Op-ed: Peru needs a new constitution
By 3 December 2020
Lima, Peru (photo credit: Mariano Mantel/flickr)
eru cycled through three different presidents in a week last month—a record even in a country notorious for shifting political winds. Popular demonstrations have spilled onto the streets, led by young people who are advocating for major institutional changes in the country. Some are pushing for a referendum on a new constitution in the same way that demonstrators in Chile successfully did this past year. Peru should follow in Chile’s footsteps and write a new constitution. [ . . . ] Like Chile’s Pinochet-era constitution, Peru’s constitution embeds a host of elements that make it unresponsive to popular demands. Too much power is concentrated in an unaccountable Congress. Indigenous groups are underrepresented in politics. Peripheral regions of the country are often ignored when it comes to policymaking. The judiciary is unduly subject to political pressure. And some of the social and economic rights that the constitution enshrines are no longer in keeping with shifting social norms.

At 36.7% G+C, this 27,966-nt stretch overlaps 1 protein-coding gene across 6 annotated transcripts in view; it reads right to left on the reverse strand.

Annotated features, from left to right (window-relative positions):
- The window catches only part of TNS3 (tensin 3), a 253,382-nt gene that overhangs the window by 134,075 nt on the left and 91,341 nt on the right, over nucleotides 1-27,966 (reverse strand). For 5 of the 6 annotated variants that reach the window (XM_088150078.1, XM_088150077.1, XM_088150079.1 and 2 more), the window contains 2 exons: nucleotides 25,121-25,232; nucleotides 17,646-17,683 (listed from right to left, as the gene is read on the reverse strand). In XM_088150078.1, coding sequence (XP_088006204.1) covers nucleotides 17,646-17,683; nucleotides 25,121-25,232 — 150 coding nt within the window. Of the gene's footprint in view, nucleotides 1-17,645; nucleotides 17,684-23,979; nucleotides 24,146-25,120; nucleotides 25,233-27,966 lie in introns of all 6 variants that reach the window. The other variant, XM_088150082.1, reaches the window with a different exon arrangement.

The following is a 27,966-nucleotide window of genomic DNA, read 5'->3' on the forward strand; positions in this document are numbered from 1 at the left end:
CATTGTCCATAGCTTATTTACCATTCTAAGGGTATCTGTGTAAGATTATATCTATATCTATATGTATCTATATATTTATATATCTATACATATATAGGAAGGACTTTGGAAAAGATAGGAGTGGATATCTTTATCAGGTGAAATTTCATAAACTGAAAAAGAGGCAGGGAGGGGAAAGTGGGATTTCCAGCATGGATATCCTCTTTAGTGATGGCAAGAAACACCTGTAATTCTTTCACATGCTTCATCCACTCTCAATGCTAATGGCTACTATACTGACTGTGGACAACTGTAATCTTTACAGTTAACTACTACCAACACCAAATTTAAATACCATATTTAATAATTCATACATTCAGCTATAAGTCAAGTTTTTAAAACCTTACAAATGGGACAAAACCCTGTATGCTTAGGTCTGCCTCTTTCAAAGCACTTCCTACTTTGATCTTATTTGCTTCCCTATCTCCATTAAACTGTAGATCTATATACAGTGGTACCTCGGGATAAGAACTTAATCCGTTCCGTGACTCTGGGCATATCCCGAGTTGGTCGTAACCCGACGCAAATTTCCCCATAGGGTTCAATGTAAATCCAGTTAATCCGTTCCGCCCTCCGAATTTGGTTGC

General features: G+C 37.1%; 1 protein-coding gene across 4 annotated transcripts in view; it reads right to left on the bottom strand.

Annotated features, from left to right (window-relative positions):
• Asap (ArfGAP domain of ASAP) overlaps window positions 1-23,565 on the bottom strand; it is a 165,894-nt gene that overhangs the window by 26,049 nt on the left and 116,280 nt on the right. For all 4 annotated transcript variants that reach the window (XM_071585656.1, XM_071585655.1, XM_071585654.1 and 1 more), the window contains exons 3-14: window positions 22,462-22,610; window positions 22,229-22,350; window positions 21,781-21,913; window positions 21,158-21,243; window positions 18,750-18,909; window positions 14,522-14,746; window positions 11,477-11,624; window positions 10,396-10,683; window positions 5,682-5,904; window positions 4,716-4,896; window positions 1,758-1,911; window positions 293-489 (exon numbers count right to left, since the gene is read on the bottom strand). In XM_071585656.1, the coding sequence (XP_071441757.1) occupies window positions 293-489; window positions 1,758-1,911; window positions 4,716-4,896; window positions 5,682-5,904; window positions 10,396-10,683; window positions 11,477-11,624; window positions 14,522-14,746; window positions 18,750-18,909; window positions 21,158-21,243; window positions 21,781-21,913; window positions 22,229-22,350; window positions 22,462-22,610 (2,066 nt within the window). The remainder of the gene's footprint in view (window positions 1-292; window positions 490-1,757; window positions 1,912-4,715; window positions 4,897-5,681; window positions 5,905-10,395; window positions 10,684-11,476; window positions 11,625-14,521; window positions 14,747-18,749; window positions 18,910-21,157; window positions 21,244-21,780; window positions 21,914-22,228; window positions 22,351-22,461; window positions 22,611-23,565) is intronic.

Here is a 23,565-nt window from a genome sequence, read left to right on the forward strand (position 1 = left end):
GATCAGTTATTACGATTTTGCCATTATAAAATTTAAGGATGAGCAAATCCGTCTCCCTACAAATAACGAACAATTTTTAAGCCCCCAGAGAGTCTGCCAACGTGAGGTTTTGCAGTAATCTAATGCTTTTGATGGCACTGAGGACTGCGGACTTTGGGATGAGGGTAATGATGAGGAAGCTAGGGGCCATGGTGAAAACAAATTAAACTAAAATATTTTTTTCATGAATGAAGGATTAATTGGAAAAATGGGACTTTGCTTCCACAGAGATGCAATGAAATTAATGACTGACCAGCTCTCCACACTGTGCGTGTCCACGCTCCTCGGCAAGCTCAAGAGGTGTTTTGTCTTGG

Read the full article here: Foreign Policy